Police and the Bureau of Alcohol, Tobacco, Firearms and Explosives were able to quickly trace the weapon, linking it to the suspect, authorities said.
After stopping at his mother's, where he gave no indication of involvement in the shooting, the suspect drove off in a 2010 Honda Fit, Covelli said. He drove to the Madison, Wisconsin, area before returning to Illinois. It was then that an alert citizen spotted the vehicle along Route 41 in North Chicago and called 911. Police responded, and after a brief pursuit, the suspect was taken into custody at Route 41 and Westleigh Road in Lake Forest.
A second rifle -- also purchased legally -- was found in the car, and more firearms were recovered at a Highwood home where the suspect was living, Covelli said.
Authorities Tuesday detailed two prior contacts law enforcement had with the suspect, both in 2019. They include an incident in September of that year when a family member reported he was going to "kill them all," Covelli said.
Highland Park police responded and confiscated 16 knives, a sword and a dagger, but no firearms were found in his possession. Covelli said family members would not sign a complaint against him, so there was no probable cause for arrest, but Illinois State Police were notified of the incident.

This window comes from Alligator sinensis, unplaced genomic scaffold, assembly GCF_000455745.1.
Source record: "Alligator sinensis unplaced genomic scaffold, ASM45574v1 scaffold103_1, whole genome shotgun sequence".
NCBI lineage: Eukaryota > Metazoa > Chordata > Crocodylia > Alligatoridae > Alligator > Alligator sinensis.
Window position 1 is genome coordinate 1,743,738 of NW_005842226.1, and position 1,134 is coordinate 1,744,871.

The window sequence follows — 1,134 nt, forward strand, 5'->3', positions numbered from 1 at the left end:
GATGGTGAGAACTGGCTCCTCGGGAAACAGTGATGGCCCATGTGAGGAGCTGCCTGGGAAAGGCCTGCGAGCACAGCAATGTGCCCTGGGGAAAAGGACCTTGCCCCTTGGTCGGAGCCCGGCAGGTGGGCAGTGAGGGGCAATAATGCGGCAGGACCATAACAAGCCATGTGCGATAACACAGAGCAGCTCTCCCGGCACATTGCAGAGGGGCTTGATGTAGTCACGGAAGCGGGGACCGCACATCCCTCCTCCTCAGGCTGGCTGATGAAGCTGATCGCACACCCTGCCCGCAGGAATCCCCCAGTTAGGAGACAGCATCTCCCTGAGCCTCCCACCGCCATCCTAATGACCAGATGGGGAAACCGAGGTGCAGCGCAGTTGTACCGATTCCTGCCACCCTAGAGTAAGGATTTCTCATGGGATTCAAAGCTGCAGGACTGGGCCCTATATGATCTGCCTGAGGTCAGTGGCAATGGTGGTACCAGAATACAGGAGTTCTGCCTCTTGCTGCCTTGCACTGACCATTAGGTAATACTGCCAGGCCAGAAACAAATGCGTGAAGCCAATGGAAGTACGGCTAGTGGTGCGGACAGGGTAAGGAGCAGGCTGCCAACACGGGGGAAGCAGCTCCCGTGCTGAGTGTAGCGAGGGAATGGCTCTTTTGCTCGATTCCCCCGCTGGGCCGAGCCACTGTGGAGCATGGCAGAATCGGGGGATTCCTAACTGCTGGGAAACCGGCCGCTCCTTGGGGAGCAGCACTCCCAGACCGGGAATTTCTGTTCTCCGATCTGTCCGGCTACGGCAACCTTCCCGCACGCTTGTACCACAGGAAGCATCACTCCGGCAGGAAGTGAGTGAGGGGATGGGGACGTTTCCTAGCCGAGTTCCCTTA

In a statement released Tuesday evening, state police confirmed receiving a "Clear and Present Danger" report on the suspect from the Highland Park Police Department. At that time, he did not have a Firearm Owners Identification card to revoke or a pending application to deny, state police said, and his family did not provide information on threats or mental health that would have warranted additional action, so state police involvement ended, the statement said.
Two months later, state police said, the suspect applied for a FOID card. Because he was under 21, the application was sponsored by his father. State police said that as a result, when the FOID application was reviewed in January 2020, there was insufficient basis to deny it.
In a later statement, state police said the suspect passed four background checks when purchasing firearms, on June 9, July 18 and July 31, 2020, and Sept. 20, 2021. The only offense included on his criminal history was an ordinance violation in January 2016 for possession of tobacco, according to state police.
The suspect's family issued a statement through prominent Chicago attorney Steve Greenberg, who said they had retained his firm's services.
"We are all mothers and fathers, sisters and brothers, and this is a terrible tragedy for many families, the victims, the paradegoers, the community, and our own," the statement reads. "Our hearts, thoughts, and prayers go out to everybody."
Covelli said Tuesday police had not been made aware of previous social media postings by the suspect, which have been described as troubling, but investigators are reviewing those now. Asked whether they would have been investigated had police been tipped off earlier, Covelli replied, "Absolutely."
"Law enforcement is going to do everything it can to keep the community safe, but if we don't know about it, it's hard to investigate," he said.
• Daily Herald staff writers Eric Peterson and Chuck Keeshan contributed to this report.